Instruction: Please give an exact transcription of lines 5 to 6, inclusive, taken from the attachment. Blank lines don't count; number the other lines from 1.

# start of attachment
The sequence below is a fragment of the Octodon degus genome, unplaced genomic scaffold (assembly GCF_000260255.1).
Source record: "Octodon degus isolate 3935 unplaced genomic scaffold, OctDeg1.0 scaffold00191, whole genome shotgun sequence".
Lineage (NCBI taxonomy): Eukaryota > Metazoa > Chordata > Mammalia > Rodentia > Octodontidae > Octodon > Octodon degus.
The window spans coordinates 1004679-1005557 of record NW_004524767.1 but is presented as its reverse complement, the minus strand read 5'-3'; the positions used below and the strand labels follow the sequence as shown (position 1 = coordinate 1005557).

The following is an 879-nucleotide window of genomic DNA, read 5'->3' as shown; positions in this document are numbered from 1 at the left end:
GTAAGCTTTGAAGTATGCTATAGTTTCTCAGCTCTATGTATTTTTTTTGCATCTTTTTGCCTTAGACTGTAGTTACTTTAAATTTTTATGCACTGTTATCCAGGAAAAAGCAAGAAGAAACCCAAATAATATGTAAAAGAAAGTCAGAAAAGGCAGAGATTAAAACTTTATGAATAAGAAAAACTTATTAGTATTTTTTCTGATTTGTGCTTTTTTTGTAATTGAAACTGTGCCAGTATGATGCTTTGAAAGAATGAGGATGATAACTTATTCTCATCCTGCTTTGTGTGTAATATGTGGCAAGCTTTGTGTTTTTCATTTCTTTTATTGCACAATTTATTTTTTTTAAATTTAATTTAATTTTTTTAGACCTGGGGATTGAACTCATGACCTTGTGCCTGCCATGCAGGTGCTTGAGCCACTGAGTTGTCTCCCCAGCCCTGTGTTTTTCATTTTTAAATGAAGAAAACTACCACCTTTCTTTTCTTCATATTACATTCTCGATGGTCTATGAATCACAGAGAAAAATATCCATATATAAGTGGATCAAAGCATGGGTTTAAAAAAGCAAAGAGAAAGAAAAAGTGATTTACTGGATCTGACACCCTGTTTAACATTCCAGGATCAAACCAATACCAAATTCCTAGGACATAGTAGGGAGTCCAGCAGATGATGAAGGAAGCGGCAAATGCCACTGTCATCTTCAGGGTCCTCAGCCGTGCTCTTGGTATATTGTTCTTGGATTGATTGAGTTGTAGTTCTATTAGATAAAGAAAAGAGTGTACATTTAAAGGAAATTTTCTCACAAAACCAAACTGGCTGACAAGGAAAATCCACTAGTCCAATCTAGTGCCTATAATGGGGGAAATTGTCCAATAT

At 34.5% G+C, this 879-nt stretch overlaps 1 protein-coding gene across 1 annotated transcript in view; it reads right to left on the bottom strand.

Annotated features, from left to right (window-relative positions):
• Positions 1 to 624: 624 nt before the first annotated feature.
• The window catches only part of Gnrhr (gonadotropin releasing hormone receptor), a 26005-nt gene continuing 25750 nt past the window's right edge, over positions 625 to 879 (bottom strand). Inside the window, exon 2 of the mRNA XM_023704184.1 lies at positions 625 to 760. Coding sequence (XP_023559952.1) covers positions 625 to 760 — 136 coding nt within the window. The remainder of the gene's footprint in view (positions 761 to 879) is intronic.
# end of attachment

The following is an 879-nucleotide window of genomic DNA, read 5'->3' as shown; positions in this document are numbered from 1 at the left end:
GTAAGCTTTGAAGTATGCTATAGTTTCTCAGCTCTATGTATTTTTTTTGCATCTTTTTGCCTTAGACTGTAGTTACTTTAAATTTTTATGCACTGTTATCCAGGAAAAAGCAAGAAGAAACCCAAATAATATGTAAAAGAAAGTCAGAAAAGGCAGAGATTAAAACTTTATGAATAAGAAAAACTTATTAGTATTTTTTCTGATTTGTGCTTTTTTTGTAATTGAAACTGTGCCAGTATGATGCTTTGAAAGAATGAGGATGATAACTTATTCTCATCCTGCTTTGTGTGTAATATGTGGCAAGCTTTGTGTTTTTCATTTCTTTTATTGCACAATTTATTTTTTTTAAATTTAATTTAATTTTTTTAGACCTGGGGATTGAACTCATGACCTTGTGCCTGCCATGCAGGTGCTTGAGCCACTGAGTTGTCTCCCCAGCCCTGTGTTTTTCATTTTTAAATGAAGAAAACTACCACCTTTCTTTTCTTCATATTACATTCTCGATGGTCTATGAATCACAGAGAAAAATATCCATATATAAGTGGATCAAAGCATGGGTTTAAAAAAGCAAAGAGAAAGAAAAAGTGATTTACTGGATCTGACACCCTGTTTAACATTCCAGGATCAAACCAATACCAAATTCCTAGGACATAGTAGGGAGTCCAGCAGATGATGAAGGAAGCGGCAAATGCCACTGTCATCTTCAGGGTCCTCAGCCGTGCTCTTGGTATATTGTTCTTGGATTGATTGAGTTGTAGTTCTATTAGATAAAGAAAAGAGTGTACATTTAAAGGAAATTTTCTCACAAAACCAAACTGGCTGACAAGGAAAATCCACTAGTCCAATCTAGTGCCTATAATGGGGGAAATTGTCCAATAT